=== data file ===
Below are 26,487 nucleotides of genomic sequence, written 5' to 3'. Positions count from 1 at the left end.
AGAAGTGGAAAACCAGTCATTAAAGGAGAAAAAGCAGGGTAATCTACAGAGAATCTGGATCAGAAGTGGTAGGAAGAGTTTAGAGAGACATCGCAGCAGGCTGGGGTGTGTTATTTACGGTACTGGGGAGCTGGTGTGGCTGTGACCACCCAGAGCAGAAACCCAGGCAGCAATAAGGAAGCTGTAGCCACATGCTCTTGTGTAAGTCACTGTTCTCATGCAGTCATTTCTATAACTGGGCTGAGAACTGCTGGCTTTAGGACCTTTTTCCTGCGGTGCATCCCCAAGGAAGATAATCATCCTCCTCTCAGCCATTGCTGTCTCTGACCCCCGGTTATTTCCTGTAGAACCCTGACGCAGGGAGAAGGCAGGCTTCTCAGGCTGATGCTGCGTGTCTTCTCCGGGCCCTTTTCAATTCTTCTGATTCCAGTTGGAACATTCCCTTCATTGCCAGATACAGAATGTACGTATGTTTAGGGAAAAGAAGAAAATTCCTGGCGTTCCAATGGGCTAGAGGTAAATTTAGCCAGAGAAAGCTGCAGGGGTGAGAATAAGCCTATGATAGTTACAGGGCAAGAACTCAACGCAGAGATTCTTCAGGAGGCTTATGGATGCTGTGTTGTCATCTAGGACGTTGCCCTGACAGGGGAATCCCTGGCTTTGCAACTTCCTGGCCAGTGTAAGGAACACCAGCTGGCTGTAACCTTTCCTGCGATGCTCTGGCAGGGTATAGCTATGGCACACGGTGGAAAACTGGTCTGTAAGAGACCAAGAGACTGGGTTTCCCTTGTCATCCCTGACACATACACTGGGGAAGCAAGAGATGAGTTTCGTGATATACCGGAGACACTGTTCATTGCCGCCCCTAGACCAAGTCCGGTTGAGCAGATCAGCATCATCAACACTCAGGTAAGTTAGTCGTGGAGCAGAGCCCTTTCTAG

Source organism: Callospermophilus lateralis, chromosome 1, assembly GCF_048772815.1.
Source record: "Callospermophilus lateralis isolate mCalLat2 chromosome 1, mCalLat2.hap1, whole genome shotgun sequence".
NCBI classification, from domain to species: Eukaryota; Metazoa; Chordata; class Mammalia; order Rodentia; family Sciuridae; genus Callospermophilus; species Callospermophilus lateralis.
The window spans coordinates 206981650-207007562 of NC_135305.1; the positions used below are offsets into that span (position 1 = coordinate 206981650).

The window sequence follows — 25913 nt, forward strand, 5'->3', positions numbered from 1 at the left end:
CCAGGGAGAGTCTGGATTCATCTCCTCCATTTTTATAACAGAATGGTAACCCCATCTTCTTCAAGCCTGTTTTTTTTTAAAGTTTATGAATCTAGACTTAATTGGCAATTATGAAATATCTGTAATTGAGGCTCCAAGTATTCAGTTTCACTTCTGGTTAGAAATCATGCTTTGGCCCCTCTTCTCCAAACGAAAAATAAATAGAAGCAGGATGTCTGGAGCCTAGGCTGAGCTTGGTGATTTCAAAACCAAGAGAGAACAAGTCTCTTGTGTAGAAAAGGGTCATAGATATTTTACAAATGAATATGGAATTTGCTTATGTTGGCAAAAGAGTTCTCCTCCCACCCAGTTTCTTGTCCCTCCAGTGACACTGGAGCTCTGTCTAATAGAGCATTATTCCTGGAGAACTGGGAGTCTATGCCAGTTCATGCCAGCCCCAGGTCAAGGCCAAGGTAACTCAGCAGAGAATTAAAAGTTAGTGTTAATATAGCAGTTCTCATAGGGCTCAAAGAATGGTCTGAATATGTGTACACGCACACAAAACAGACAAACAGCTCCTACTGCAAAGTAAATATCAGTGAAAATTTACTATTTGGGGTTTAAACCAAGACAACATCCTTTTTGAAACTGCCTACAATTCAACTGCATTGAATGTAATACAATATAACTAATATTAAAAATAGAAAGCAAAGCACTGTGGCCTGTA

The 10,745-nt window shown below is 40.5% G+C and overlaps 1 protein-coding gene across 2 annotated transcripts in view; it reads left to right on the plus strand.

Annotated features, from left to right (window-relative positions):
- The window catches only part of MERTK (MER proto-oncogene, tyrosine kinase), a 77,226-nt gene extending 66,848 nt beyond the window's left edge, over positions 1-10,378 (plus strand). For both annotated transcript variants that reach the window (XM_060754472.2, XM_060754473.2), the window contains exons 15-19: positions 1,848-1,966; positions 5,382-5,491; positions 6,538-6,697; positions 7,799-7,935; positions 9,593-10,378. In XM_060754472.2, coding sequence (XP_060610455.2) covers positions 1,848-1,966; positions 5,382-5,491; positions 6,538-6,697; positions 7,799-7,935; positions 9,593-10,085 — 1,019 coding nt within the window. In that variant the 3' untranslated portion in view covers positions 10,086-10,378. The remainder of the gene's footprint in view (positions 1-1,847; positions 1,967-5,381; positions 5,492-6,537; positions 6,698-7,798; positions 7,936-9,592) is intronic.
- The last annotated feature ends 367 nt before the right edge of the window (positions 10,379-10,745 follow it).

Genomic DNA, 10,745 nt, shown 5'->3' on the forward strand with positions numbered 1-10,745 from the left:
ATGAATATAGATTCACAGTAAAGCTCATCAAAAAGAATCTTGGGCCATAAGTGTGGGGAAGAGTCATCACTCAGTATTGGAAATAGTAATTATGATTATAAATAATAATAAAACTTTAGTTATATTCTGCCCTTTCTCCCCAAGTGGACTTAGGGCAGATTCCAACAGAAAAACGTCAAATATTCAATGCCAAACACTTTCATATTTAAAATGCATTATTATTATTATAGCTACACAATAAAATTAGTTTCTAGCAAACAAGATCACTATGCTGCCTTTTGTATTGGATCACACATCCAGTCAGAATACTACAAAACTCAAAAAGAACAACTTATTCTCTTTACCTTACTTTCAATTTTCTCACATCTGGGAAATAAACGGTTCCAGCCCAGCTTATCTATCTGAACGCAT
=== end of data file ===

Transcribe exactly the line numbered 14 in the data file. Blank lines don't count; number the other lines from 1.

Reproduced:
ATGAATATAGATTCACAGTAAAGCTCATCAAAAAGAATCTTGGGCCATAAGTGTGGGGAAGAGTCATCACTCAGTATTGGAAATAGTAATTATGATTATAAATAATAATAAAACTTTAGTTATATTCTGCCCTTTCTCCCCAAGTGGACTTAGGGCAGATTCCAACAGAAAAACGTCAAATATTCAATGCCAAACACTTTCATATTTAAAATGCATTATTATTATTATAGCTACACAATAAAATTAGTTTCTAGCAAACAAGATCACTATGCTGCCTTTTGTATTGGATCACACATCCAGTCAGAATACTACAAAACTCAAAAAGAACAACTTATTCTCTTTACCTTACTTTCAATTTTCTCACATCTGGGAAATAAACGGTTCCAGCCCAGCTTATCTATCTGAACGCAT